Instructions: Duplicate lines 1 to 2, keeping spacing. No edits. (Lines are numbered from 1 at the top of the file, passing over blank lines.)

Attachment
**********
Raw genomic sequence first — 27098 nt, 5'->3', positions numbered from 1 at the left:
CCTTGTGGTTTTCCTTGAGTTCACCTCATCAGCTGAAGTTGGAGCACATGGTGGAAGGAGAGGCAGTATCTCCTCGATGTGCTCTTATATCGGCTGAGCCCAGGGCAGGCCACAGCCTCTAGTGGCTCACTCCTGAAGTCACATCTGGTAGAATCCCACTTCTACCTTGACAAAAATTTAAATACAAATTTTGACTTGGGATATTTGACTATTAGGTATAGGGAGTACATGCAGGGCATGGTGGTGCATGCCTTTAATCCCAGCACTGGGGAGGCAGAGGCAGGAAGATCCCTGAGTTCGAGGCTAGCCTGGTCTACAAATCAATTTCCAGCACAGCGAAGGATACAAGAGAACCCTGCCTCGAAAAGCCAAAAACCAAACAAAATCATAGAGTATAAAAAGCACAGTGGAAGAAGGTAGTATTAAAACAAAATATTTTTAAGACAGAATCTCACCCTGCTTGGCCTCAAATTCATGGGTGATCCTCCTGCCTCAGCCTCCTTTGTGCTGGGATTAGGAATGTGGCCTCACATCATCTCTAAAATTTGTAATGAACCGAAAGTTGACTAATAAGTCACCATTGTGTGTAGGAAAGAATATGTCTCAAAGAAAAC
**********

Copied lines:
Raw genomic sequence first — 27098 nt, 5'->3', positions numbered from 1 at the left:
CCTTGTGGTTTTCCTTGAGTTCACCTCATCAGCTGAAGTTGGAGCACATGGTGGAAGGAGAGGCAGTATCTCCTCGATGTGCTCTTATATCGGCTGAGCCCAGGGCAGGCCACAGCCTCTAGTGGCTCACTCCTGAAGTCACATCTGGTAGAATCCCACTTCTACCTTGACAAAAATTTAAATACAAATTTTGACTTGGGATATTTGACTATTAGGTATAGGGAGTACATGCAGGGCATGGTGGTGCATGCCTTTAATCCCAGCACTGGGGAGGCAGAGGCAGGAAGATCCCTGAGTTCGAGGCTAGCCTGGTCTACAAATCAATTTCCAGCACAGCGAAGGATACAAGAGAACCCTGCCTCGAAAAGCCAAAAACCAAACAAAATCATAGAGTATAAAAAGCACAGTGGAAGAAGGTAGTATTAAAACAAAATATTTTTAAGACAGAATCTCACCCTGCTTGGCCTCAAATTCATGGGTGATCCTCCTGCCTCAGCCTCCTTTGTGCTGGGATTAGGAATGTGGCCTCACATCATCTCTAAAATTTGTAATGAACCGAAAGTTGACTAATAAGTCACCATTGTGTGTAGGAAAGAATATGTCTCAAAGAAAAC